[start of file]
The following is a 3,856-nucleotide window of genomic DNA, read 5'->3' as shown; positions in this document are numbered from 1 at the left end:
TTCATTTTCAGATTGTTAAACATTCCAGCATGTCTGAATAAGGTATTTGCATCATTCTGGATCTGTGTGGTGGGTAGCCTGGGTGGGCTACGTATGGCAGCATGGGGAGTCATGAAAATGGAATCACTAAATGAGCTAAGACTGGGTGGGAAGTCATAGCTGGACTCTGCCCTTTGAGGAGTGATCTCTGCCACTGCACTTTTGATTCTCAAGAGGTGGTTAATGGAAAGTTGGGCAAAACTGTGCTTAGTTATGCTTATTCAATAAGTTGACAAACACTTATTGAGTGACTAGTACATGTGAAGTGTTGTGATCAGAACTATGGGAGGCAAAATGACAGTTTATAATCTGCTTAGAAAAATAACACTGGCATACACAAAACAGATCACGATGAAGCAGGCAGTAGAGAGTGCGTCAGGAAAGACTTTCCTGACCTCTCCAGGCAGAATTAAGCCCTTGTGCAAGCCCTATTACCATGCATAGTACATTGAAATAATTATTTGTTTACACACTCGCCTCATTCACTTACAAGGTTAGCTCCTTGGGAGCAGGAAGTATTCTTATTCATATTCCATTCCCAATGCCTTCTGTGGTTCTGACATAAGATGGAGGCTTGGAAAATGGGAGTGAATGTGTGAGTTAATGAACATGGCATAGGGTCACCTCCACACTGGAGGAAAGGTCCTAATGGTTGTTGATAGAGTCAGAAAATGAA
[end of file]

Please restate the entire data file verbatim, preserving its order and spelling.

The following is a 3,856-nucleotide window of genomic DNA, read 5'->3' as shown; positions in this document are numbered from 1 at the left end:
TTCATTTTCAGATTGTTAAACATTCCAGCATGTCTGAATAAGGTATTTGCATCATTCTGGATCTGTGTGGTGGGTAGCCTGGGTGGGCTACGTATGGCAGCATGGGGAGTCATGAAAATGGAATCACTAAATGAGCTAAGACTGGGTGGGAAGTCATAGCTGGACTCTGCCCTTTGAGGAGTGATCTCTGCCACTGCACTTTTGATTCTCAAGAGGTGGTTAATGGAAAGTTGGGCAAAACTGTGCTTAGTTATGCTTATTCAATAAGTTGACAAACACTTATTGAGTGACTAGTACATGTGAAGTGTTGTGATCAGAACTATGGGAGGCAAAATGACAGTTTATAATCTGCTTAGAAAAATAACACTGGCATACACAAAACAGATCACGATGAAGCAGGCAGTAGAGAGTGCGTCAGGAAAGACTTTCCTGACCTCTCCAGGCAGAATTAAGCCCTTGTGCAAGCCCTATTACCATGCATAGTACATTGAAATAATTATTTGTTTACACACTCGCCTCATTCACTTACAAGGTTAGCTCCTTGGGAGCAGGAAGTATTCTTATTCATATTCCATTCCCAATGCCTTCTGTGGTTCTGACATAAGATGGAGGCTTGGAAAATGGGAGTGAATGTGTGAGTTAATGAACATGGCATAGGGTCACCTCCACACTGGAGGAAAGGTCCTAATGGTTGTTGATAGAGTCAGAAAATGAA